FDA asks healthcare professionals to hold off administering rotavirus vaccine
SILVER SPRING, Md. The Food and Drug Administration has asked healthcare professionals to temporarily stop using a vaccine used to prevent severe diarrhea in infants following the finding of DNA from a virus that affects pigs.
The FDA said Monday that an academic research team had found material from the porcine circovirus in some supplies of GlaxoSmithKline’s Rotarix, used to prevent infection by rotavirus. Rotavirus can cause severe diarrhea and dehydration and is responsible for the deaths of round half a million infants around the world each year, particularly in poorer countries and resulted in more than 50,000 hospitalizations and several dozen deaths in the United States each year before rotavirus vaccines were introduced earlier this decade.
The FDA said there was no evidence yet that the porcine circovirus posed a safety risk, and PCV is not known to cause illness in humans or other animals. Follow-up tests by GSK confirmed the findings of the academic research team. Material from the virus has not been found in a competing vaccine, Merck & Co.’s RotaTeq.
“We are making clinicians aware of information recently received by FDA about the Rotarix vaccine,” FDA commissioner Margaret Hamburg said in a statement. “There is no evidence at this time that there is a safety concern. FDA is recommending that clinicians temporarily suspend use of Rotarix until we can learn more about the situation.”
GSK said it confirmed its notification of regulatory authorities, but that porcine circovirus doesn’t multiply in humans and occurs regularly in meat products without causing any health problems.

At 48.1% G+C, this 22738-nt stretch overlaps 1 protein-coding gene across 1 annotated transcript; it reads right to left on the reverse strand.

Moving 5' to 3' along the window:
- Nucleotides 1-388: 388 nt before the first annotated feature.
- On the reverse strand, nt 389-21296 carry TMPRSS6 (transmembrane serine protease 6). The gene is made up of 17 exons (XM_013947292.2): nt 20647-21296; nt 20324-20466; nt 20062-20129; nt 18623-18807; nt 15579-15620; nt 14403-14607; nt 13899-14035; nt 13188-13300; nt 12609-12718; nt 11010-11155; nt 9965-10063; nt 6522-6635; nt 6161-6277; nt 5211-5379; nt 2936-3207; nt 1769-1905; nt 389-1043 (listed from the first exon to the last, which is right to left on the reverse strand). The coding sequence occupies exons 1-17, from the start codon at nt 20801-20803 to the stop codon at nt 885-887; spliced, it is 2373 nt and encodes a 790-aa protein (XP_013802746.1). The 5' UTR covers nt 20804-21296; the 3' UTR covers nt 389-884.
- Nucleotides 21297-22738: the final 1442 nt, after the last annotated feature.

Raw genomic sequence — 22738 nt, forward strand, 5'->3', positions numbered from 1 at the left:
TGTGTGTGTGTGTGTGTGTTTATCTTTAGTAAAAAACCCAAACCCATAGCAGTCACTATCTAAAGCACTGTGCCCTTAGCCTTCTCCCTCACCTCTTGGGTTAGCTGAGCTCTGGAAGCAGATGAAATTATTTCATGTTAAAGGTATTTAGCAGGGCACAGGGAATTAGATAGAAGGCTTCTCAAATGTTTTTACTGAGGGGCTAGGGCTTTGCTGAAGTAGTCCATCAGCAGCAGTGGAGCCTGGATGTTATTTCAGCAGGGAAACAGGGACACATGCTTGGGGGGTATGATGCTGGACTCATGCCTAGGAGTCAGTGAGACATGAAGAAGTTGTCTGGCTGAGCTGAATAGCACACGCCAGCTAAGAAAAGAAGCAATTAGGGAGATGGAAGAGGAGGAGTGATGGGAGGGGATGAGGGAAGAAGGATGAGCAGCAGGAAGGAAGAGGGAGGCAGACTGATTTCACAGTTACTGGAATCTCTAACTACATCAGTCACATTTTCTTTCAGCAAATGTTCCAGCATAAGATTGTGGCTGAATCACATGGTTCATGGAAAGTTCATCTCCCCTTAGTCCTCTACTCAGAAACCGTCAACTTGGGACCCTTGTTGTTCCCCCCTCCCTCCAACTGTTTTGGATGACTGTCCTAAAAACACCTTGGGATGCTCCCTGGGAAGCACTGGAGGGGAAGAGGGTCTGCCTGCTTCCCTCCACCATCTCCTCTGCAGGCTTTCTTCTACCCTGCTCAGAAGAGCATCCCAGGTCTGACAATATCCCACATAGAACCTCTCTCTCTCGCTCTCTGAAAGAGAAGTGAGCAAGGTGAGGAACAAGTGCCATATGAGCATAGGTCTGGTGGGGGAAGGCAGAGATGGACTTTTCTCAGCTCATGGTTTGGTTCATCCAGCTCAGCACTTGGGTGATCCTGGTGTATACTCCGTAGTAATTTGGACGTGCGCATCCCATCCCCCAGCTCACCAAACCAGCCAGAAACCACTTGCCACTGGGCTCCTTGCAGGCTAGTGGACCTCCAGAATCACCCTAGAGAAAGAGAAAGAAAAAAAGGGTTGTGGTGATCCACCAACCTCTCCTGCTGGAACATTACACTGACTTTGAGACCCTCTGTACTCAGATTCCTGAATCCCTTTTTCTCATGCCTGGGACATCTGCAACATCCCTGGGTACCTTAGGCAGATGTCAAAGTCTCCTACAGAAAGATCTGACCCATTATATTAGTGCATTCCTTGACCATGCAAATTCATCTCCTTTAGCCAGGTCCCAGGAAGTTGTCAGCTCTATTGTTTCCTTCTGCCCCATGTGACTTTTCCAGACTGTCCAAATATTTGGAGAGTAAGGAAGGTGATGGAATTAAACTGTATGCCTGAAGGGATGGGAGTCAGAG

“No safety issue has been identified by external agencies or GSK,” GSK Biologicals chief medical officer and global research and development head Thomas Breuer said in a statement. “GSK is committed to patient safety and to the highest manufacturing standards for all our vaccines and medicines. We are already working closely and discussing this finding with regulatory agencies around the world.”
Retail Clinician special report focuses on patient-centered care
NEW YORK Drug Store News’ sister publication, Retail Clinician, has issued a special report on an exclusive study conducted by Take Care Health Systems in conjunction with Gallup Consulting that measured patient engagement levels among Take Care Clinic visitors, with an eye toward elevating the patient experience.
The report, which is anchored by the original white paper — written by Sharon Glave Frazee, Ph.D., VP corporate healthcare analytics and research team for Walgreens, along with John H. Fleming, Ph.D., principal, chief scientist customer engagement and humansigma®, Gallup, and Margaret Ozan Rafferty, R.N., M.H.A., M.B.A., healthcare global practice leader for Gallup — and also includes an interview with Take Care CEO Peter Miller discussing the significance of the findings and what it means both for Walgreens and Take Care, and the impact Take Care’s unusually high levels of patient engagement is having on clinic traffic.
A copy of the report can be downloaded here.
High doses of cholesterol drug may raise muscle injury risk, FDA warns
SILVER SPRING, Md. Patients taking a common drug for treating high cholesterol may be at increased risk of muscle injury, the Food and Drug Administration warned Friday.
The FDA warned patients and healthcare professionals of the risk of muscle injury, also known as myopathy, in patients taking simvastatin in the 80-mg strength. Though muscle injury is a side effect common among all statins, the agency said patients taking higher doses of simvastatin run a higher risk. Of particular concern is the risk of rhabdomyolysis, a severe form of myopathy that can lead to kidney damage, kidney failure and sometimes death.
Merck originally marketed simvastatin under the brand name Zocor, and it is now available as a generic from several suppliers. It’s also an active ingredient in several other cholesterol-lowering drugs, including the Merck’s Vytorin (ezetimibe and simvastatin) and Simcor (niacin and simvastatin), marketed by Abbott and Solvay Pharmaceuticals. All formulations of Simcor contain only 20 mg of simvastatin, though Vytorin is available with 80 mg, according to an FDA database.
“Review of simvastatin is part of an ongoing FDA effort to evaluate the risk of statin-associated muscle injury and to provide that information to the public as it becomes available,” FDA Division of Metabolism and Endocrinology Products deputy director Eric Colman said in a statement. “It’s important for patients and healthcare professionals to consider all the potential risks and known benefits of any drug before deciding on any one therapy or dose of therapy.”